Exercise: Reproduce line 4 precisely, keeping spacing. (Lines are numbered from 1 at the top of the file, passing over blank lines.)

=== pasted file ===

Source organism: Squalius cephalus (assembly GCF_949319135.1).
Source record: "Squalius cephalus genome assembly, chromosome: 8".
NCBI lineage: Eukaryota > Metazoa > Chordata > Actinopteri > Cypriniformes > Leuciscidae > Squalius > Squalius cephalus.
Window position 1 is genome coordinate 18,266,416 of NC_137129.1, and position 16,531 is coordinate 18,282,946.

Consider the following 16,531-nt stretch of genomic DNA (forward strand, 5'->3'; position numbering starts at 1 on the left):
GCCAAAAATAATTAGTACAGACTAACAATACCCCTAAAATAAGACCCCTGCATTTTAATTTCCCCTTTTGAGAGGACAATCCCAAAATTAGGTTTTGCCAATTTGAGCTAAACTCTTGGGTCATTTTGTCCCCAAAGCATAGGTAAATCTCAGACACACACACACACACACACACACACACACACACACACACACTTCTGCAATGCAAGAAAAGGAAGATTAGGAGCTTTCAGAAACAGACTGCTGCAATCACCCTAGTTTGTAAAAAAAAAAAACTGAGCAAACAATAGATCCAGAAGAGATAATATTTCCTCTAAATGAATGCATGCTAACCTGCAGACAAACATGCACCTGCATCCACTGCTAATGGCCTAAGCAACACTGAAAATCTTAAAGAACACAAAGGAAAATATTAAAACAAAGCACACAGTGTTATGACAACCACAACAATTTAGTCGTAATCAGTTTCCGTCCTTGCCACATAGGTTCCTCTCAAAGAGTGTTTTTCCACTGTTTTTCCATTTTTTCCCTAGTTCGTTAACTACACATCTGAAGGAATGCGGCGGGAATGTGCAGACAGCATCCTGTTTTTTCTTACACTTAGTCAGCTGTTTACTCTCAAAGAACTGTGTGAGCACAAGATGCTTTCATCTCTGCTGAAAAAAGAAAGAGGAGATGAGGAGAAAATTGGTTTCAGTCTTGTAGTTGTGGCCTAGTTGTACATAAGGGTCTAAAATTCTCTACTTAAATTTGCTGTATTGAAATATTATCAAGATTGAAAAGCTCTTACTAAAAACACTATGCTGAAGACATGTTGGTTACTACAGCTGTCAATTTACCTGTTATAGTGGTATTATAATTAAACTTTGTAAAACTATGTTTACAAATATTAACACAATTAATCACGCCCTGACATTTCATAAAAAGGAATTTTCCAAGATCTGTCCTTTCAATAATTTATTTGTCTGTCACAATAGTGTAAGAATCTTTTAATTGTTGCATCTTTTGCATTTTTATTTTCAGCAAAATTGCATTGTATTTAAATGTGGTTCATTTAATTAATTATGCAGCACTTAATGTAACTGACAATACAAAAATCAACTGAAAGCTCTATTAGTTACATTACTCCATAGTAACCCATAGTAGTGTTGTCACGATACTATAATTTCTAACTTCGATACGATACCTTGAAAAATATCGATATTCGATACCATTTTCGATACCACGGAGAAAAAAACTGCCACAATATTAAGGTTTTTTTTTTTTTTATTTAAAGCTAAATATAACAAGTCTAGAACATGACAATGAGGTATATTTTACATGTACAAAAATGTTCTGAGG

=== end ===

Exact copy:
Window position 1 is genome coordinate 18,266,416 of NC_137129.1, and position 16,531 is coordinate 18,282,946.